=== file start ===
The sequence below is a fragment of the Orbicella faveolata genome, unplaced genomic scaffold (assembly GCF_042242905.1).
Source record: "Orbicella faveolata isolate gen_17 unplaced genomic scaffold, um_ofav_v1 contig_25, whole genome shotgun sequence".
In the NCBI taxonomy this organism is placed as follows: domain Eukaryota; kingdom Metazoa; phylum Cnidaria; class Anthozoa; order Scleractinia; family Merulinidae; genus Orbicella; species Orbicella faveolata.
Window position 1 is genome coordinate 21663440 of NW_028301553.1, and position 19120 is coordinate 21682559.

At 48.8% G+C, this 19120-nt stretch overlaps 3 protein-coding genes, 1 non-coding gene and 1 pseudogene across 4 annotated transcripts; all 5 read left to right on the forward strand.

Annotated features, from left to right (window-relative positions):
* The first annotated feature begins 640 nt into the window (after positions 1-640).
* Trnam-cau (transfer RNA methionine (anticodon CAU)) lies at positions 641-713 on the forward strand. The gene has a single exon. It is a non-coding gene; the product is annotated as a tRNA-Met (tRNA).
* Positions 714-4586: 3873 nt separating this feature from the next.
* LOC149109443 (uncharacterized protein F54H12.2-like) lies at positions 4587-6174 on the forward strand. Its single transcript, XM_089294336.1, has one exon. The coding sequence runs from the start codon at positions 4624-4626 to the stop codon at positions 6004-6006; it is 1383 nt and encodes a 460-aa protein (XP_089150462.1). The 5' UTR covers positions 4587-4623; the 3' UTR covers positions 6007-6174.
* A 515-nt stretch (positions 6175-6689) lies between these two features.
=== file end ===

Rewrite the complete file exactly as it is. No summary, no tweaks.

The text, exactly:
The sequence below is a fragment of the Orbicella faveolata genome, unplaced genomic scaffold (assembly GCF_042242905.1).
Source record: "Orbicella faveolata isolate gen_17 unplaced genomic scaffold, um_ofav_v1 contig_25, whole genome shotgun sequence".
In the NCBI taxonomy this organism is placed as follows: domain Eukaryota; kingdom Metazoa; phylum Cnidaria; class Anthozoa; order Scleractinia; family Merulinidae; genus Orbicella; species Orbicella faveolata.
Window position 1 is genome coordinate 21663440 of NW_028301553.1, and position 19120 is coordinate 21682559.

At 48.8% G+C, this 19120-nt stretch overlaps 3 protein-coding genes, 1 non-coding gene and 1 pseudogene across 4 annotated transcripts; all 5 read left to right on the forward strand.

Annotated features, from left to right (window-relative positions):
* The first annotated feature begins 640 nt into the window (after positions 1-640).
* Trnam-cau (transfer RNA methionine (anticodon CAU)) lies at positions 641-713 on the forward strand. The gene has a single exon. It is a non-coding gene; the product is annotated as a tRNA-Met (tRNA).
* Positions 714-4586: 3873 nt separating this feature from the next.
* LOC149109443 (uncharacterized protein F54H12.2-like) lies at positions 4587-6174 on the forward strand. Its single transcript, XM_089294336.1, has one exon. The coding sequence runs from the start codon at positions 4624-4626 to the stop codon at positions 6004-6006; it is 1383 nt and encodes a 460-aa protein (XP_089150462.1). The 5' UTR covers positions 4587-4623; the 3' UTR covers positions 6007-6174.
* A 515-nt stretch (positions 6175-6689) lies between these two features.